_{resonance}, while we saw that higher frequencies needed further elaboration to improve both the prediction of the resonance and the selectivity of the resonating structure. An additional comment must be made regarding the symmetry of the boundary conditions. As has been shown in [9], the separation between the resonator and the central conductor of the CPW, as well as the distance between the edges of the triangle and the ground plane, must be equal to provide a symmetric boundary for the resonator, favoring a simpler design procedure.

_{resonance}, from the simulations, is given in Table 3, from which, as well as from Figure 7, it is not clear to obtain a law for F

_{resonance}as a function of the internal complexity.

_{resonance}is now in agreement with the aim of our work to have resonance frequencies close to 20 GHz.

## 4. Design of the 20 GHz Coupled Hexagonal Resonators

## 5. Design of the 26 GHz Single Resonators

## 6. Design of the 26 GHz Coupled Hexagonal Resonators

_{21}of the single resonators is shown, the C1 structure is not necessarily the best one, but it is characterized by a sharp peak around 27 GHz, which is almost the same for the hexagonal resonator but with an enlarged band of operation. An additional optimization for most of the studied structures should concern the electrical matching of the I/O lines.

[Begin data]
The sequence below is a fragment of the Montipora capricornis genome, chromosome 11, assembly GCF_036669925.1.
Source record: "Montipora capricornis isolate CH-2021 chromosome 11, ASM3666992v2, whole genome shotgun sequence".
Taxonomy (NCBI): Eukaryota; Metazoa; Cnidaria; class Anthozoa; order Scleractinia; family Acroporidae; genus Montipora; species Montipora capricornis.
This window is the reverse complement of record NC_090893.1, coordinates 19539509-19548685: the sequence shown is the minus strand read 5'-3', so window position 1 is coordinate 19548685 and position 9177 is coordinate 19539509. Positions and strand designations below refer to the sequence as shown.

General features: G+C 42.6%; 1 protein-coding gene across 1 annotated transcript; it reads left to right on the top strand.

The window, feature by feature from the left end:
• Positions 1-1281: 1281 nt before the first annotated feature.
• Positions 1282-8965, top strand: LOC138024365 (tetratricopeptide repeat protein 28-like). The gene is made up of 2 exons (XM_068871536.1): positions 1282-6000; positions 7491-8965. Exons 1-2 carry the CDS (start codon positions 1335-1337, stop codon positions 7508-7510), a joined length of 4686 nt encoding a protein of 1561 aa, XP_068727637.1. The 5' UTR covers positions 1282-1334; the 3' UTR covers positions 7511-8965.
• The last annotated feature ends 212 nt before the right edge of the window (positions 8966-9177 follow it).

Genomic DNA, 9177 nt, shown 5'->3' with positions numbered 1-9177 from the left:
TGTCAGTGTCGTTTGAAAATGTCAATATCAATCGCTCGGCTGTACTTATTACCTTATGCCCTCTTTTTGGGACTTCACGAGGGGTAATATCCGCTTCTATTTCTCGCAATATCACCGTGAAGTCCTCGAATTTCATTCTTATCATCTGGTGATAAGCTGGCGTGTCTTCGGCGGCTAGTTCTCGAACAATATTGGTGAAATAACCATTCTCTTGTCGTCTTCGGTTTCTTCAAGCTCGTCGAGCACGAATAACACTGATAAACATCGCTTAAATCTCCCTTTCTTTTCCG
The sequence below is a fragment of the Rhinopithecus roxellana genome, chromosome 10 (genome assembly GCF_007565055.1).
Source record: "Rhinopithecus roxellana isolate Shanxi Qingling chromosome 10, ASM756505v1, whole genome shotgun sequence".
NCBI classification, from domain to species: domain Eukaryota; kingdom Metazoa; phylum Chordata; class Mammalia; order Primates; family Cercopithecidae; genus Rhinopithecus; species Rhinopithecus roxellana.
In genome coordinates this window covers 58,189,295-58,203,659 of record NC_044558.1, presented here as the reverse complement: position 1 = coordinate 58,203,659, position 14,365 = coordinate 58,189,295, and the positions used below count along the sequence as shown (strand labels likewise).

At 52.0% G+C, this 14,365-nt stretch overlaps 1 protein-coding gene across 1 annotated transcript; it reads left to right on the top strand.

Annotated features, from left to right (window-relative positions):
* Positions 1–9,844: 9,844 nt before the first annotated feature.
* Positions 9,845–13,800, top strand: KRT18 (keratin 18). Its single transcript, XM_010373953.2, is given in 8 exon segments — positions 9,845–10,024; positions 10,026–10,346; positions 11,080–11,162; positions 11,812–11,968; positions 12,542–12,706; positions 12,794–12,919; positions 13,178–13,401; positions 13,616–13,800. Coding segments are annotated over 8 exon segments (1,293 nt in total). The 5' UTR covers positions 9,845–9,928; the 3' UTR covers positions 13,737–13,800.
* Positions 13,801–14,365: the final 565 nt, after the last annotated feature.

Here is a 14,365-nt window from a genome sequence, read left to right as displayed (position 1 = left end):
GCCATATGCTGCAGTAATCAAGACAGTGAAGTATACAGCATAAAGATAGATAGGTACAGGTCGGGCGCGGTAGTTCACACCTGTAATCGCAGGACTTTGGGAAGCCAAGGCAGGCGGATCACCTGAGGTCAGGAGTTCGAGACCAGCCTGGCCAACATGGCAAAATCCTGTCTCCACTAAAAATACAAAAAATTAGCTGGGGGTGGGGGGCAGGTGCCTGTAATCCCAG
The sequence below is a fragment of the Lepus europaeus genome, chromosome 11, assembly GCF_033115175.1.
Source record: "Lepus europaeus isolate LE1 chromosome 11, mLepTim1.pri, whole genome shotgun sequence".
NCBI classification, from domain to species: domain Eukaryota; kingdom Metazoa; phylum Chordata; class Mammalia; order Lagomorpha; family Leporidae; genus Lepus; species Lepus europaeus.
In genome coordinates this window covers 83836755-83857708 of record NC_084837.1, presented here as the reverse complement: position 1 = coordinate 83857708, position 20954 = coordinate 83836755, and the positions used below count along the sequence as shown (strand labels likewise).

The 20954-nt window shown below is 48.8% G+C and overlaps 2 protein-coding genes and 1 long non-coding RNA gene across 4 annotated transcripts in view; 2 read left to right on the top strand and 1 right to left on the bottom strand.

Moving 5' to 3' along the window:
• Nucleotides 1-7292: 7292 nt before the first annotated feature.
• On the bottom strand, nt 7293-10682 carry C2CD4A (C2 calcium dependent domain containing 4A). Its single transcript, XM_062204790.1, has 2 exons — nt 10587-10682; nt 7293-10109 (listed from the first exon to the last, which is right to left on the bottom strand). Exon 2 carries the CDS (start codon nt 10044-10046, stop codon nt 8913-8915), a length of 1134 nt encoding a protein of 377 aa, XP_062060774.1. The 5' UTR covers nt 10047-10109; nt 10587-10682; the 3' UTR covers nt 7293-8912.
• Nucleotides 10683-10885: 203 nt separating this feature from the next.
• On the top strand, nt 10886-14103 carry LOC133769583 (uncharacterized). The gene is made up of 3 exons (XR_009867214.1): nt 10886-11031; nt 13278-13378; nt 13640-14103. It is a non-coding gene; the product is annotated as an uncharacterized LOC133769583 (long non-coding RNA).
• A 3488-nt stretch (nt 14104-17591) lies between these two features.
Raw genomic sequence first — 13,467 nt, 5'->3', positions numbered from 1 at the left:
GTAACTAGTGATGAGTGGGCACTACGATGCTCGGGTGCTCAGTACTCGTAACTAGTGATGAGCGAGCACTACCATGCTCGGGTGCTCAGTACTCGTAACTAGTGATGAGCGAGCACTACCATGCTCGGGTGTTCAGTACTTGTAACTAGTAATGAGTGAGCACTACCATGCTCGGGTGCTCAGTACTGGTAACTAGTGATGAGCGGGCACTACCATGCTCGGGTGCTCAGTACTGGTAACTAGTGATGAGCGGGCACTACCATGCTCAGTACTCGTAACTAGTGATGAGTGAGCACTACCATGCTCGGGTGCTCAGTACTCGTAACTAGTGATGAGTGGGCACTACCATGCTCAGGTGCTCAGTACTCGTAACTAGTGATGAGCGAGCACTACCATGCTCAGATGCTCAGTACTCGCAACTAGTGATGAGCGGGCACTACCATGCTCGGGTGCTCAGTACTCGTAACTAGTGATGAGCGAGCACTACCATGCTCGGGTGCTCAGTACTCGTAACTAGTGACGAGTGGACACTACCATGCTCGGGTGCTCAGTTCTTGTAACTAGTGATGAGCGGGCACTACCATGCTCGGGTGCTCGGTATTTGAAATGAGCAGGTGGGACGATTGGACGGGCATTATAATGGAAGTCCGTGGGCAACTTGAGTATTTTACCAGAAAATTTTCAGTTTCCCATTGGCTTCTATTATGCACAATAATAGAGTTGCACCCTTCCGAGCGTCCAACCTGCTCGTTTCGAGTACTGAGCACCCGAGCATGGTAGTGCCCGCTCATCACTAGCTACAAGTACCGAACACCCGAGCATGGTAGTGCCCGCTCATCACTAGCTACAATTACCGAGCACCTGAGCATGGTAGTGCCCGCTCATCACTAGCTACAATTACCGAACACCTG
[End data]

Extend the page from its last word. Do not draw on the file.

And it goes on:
## 7. Experimental Results and Discussion

#### 7.1. Manufacturing of the Devices

#### 7.2. Measurements

## 8. Conclusions

## Author Contributions

## Funding

## Data Availability Statement

## Conflicts of Interest

## References

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**Figure 2.**First-order Sierpinski triangle excited by a microstrip and the meshing used for the simulation. The number “1” and the downward external small triangle are the port number for the simulation and its ground reference, respectively.

**Figure 3.**Spectral response of the triangles C0 and C1 excited by a short microstrip connected to the edge of the triangles. The dark curve is for C0 and the red one is for C1.

**Figure 4.**Excitation by microstrip of the C0 configuration using a corner of the triangle (

**a**), and its spectral response using the reflection parameter S

_{11}(

**b**). The number “1” in (

**a**) is the port number for the simulation and the triangle is the ground reference, respectively. The meshing used for the simulation is also shown in (

**a**).

**Figure 5.**CPW excited C0 resonator (

**a**) and its microwave response in reflection (S

_{11}parameter) (

**b**).

**Figure 6.**Symmetric (

**a**) and asymmetric (

**b**) configurations of a triangular patch resonator in the CPW configuration, and comparison (